JAKARTA • Indonesian President Joko Widodo is considering a regulation that would prohibit Indonesians from joining radical groups overseas, in an effort to prevent a deadlier attack than last week's militant assault on Jakarta.
At a meeting yesterday at the palace, top political and security officials agreed to review anti-terrorism laws, which currently allow Indonesians to freely return home after fighting in Syria with the Islamic State in Iraq and Syria (ISIS).
Security forces fear that returning fighters could launch a much more calculated attack than the amateurish assault militants launched on Thursday last week using two pistols and 11 low-yield homemade bombs.
Eight people were killed in the attack, including the four attackers.
"We've agreed to review the terrorism law to focus on prevention," parliamentary speaker Zulkifli Hasan told Reuters.
"Currently, there is nothing in the law covering training. There is also nothing currently covering people going overseas (to join radical groups) and returning. This needs to be broadened."
Proposed revisions would also tighten prison sentences for terrorism offences, he said.
Coordinating Political, Legal and Security Affairs Minister Luhut Pandjaitan told reporters the new regulation would allow suspects to be temporarily detained.
"The point is to give police the authority to pre-emptively and temporarily detain (a suspect) while they get information to prevent future incidents," Mr Luhut said, adding the detention could last up to two weeks.
Mr Joko said discussions on the new regulation, which would be a stop-gap measure until parliament can revise its anti-terrorism law, were still at "an early stage".
"This is very pressing. Many people have left for Syria or returned," he said, but did not say when a decision would be made.
Police believe the alleged mastermind of the Jakarta attack, an Indonesian fighting with ISIS in Syria called Bahrun Naim, used social media to communicate his radicalideas to followers in Indonesia.
Jakarta Post newspaper reported yesterday that Bahrun has reactivated a defunct blog and published two posts on Monday, saying the attack was carried out by ISIS to target police - whom he accused of killing Muslims without trial - as well as foreigners.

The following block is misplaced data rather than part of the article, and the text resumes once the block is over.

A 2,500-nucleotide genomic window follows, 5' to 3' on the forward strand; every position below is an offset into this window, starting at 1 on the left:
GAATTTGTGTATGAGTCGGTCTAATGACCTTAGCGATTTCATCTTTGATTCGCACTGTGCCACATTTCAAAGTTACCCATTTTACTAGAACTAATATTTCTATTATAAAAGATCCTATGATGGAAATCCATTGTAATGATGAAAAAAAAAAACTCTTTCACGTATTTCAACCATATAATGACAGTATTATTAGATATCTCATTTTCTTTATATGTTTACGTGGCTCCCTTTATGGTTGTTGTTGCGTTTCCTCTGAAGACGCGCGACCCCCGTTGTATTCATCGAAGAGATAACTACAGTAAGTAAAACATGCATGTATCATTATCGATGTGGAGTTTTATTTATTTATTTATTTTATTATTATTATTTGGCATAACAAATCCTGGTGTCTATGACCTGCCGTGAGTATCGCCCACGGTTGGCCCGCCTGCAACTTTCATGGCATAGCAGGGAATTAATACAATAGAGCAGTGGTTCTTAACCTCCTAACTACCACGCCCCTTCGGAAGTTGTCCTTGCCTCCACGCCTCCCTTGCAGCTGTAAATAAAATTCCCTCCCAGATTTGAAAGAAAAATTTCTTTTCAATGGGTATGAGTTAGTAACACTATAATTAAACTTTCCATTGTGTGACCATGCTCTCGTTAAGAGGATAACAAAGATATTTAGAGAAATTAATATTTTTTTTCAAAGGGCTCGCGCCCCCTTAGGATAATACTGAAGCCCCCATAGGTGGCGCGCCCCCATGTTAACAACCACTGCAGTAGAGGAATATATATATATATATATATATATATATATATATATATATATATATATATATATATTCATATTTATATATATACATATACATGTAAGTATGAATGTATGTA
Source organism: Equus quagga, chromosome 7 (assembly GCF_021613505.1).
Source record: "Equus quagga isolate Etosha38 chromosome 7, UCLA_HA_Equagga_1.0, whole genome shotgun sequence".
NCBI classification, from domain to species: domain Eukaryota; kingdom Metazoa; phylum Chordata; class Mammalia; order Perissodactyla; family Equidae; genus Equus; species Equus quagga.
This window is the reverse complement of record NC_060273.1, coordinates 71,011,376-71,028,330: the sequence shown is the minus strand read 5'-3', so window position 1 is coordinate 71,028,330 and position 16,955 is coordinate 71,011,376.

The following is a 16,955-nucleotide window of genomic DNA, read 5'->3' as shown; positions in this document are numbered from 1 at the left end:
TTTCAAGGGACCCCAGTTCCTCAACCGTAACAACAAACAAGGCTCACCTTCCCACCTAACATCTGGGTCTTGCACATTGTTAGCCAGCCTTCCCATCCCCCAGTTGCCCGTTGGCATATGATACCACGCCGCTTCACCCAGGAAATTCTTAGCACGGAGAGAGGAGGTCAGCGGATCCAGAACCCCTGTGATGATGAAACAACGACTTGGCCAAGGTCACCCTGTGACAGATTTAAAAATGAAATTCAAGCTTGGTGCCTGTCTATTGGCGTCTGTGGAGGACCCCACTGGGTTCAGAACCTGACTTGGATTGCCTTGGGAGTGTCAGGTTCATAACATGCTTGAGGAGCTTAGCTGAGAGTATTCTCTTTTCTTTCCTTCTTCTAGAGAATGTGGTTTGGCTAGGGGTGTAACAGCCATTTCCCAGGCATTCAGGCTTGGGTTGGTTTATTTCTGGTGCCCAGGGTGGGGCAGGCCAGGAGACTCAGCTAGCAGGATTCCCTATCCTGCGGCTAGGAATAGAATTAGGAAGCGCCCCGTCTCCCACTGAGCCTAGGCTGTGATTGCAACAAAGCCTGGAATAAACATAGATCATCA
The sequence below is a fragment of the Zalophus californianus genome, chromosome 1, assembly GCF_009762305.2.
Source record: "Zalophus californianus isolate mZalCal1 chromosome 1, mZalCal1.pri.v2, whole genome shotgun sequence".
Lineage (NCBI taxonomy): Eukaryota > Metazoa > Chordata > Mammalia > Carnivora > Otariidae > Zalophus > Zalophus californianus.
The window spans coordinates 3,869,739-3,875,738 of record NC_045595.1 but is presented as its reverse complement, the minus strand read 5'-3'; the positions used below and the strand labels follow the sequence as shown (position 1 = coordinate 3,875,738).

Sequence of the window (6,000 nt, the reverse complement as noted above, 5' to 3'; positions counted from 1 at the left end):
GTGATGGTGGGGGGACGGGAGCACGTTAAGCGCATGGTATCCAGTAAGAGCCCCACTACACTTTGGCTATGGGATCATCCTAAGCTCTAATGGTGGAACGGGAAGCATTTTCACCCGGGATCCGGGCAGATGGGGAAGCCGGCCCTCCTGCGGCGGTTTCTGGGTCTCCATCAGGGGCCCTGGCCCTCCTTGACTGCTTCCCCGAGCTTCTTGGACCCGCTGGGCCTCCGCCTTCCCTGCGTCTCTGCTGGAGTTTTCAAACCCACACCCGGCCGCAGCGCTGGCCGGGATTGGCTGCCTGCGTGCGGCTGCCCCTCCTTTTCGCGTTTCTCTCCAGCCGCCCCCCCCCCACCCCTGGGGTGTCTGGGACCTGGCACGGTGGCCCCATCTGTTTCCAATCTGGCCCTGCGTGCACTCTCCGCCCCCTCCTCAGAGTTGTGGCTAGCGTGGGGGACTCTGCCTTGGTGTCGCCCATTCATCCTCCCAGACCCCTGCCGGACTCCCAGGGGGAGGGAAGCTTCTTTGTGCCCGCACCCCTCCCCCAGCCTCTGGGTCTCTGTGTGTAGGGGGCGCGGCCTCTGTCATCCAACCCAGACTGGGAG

Hundreds of Indonesians are believed by the authorities to have travelled to the Middle East to join ISIS. About 100 are believed to have returned, most of whom did not see frontline combat.
Indonesian Police Chief Badrodin Haiti told Reuters in an interview on Monday that the country was bracing itself for the return of these more experienced fighters, who may be capable of carrying out far more sophisticated operations than last week's attack, which was hampered by poor training and weapons.
"There is the possibility (of a bigger attack) if they can train people in preparing explosives," he said.
In the wake of the latest attack, police will redouble efforts to monitor radical networks in Indonesia.
Two terror networks, who Gen Badrodin identified only as Bekasi and Cirebon groups, are suspected of involvement in Thursday's attack, which was the first in Indonesia to be attributed to ISIS.
"The Bekasi and Cirebon groups have strong communication," he was quoted as saying yesterday by online news portal kompas.com.
But even if the new revisions are imposed, Indonesia would still have weaker anti-terrorism laws than some of its neighbours.
Malaysia last April passed a law reintroducing detention withouttrial, three years after a similar measure was revoked.
Australia has in recent years passed measures banning its citizens from returning from conflict zones in Syria and the Middle East, while making it easier to monitor domestic communications.